This week in the travel industry new research peered into the minds of travelers. Here are the top trends you need to know.
50 Percent of Holiday Travelers Wait for Last-Minute Deals
ADARA's new Holiday 2015 Travel Prediction report shows the continued allure of last-minute holiday travel, which means there's still time to sell. According to the report, in 2014, only half of all holiday flights were booked by November 17, and half of all holiday hotel stays were booked after December 14.
The report indicates that agents can expect a large amount of last-minute holiday travel bookings in 2015, and ultimately, plenty of opportunities to engage key audiences.
While the data indicates that consumers search for the best deal, sometimes pushing up against the eleventh hour, not everyone waits until last minute. Family travelers are the segment most likely to purchase in advance, prioritizing air travel over accommodations, likely to avoid paying for hefty air fares. For flights, the search to booking window is similar across traveler types, but the advanced purchase window varies widely; from nearly 70 days in advance for families, to just 34 days for solo travelers.
35 Percent of Millennials Use Travel Agents to Decide on Hotel
Also this week Choice Hotels released some new statistics spotlighting the major travel habits of Millennial travelers, from their reasons for staying in a hotel to how they go about picking one.
The survey was conducted in partnership with The Center for Generational Kinetics. The national survey polled 1,000 U.S. adults, ages 18-65 between September 30 - October 3, 2015.
U.S. Cruise Passengers Up 5.8 Percent in 2014
Finally, Cruise Lines International Association (CLIA) released a new report showing that cruise travel is gaining ground among travelers. According to the latest edition of "The Contribution of the International Cruise Industry to the U.S. Economy" for 2014, U.S. cruise passengers set another record for that year, with 11.33 million cruise travelers marking a 5.8 percent rise from 2013.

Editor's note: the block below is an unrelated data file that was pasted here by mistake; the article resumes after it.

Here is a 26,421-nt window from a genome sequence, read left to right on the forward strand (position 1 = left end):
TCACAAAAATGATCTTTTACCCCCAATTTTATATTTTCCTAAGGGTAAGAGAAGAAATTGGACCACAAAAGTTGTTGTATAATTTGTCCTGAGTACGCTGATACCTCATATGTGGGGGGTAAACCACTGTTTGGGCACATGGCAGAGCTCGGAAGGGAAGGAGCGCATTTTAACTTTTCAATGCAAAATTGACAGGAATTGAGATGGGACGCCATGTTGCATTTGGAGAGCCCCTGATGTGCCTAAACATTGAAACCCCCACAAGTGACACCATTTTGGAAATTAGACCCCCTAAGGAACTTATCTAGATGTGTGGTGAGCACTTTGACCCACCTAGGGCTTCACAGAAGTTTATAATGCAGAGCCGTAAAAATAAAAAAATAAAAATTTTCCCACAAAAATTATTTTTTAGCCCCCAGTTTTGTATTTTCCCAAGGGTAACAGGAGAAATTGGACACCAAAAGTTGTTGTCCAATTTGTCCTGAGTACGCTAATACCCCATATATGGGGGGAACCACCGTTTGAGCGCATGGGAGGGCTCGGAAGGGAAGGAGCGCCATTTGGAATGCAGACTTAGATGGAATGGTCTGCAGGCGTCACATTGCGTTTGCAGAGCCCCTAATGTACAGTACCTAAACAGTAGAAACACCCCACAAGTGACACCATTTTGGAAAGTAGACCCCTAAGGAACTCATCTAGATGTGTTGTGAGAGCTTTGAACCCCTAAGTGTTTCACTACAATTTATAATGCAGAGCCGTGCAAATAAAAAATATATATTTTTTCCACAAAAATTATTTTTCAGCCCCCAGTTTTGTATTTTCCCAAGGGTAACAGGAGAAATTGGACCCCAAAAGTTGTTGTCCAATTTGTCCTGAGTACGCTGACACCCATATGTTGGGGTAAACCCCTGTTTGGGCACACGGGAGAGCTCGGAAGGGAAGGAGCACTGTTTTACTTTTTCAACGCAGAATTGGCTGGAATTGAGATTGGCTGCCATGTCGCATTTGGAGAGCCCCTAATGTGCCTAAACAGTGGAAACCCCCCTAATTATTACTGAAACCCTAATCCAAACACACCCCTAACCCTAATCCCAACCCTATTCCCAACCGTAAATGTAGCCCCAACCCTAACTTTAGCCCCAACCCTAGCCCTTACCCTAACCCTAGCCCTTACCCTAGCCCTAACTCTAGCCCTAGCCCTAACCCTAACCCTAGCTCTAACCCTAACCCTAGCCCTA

That increase marks the industry's highest rate of growth since 2010. U.S.-sourced cruise passengers now stand 12 percent higher than in 2010. Cruise passenger embarkations at U.S. ports increased by 11 percent in 2014 to 11.06 million, another new high and the highest increase since 2004, when embarkations rose 13.9 percent. This increase was primarily the result of a redeployment of capacity from Europe to North America in response to stronger economic conditions, CLIA said.
Spending by cruise lines and cruise passengers in the U.S. also rose by 4.6 percent to $21 billion in 2014, 16.4 percent higher than in 2010 and another new peak. $15.63 billion in cruise line expenditures for goods and services, including capital expenditures, accounted for 74 percent of this direct spending, a 3.6 percent increase from 2013. Cruise line direct expenditures for wages and taxes paid to U.S. federal , state and local governments increased by 2.4 percent to $1.43 billion, or 7 percent of total direct expenditures. $3.96 billion in passenger and crew spending accounted for the remaining 19 percent of direct cruise industry spending. Passenger and crew spending increased by 8.9 percent, the sharpest increase since 2005 and a 16 percent increase since 2010.
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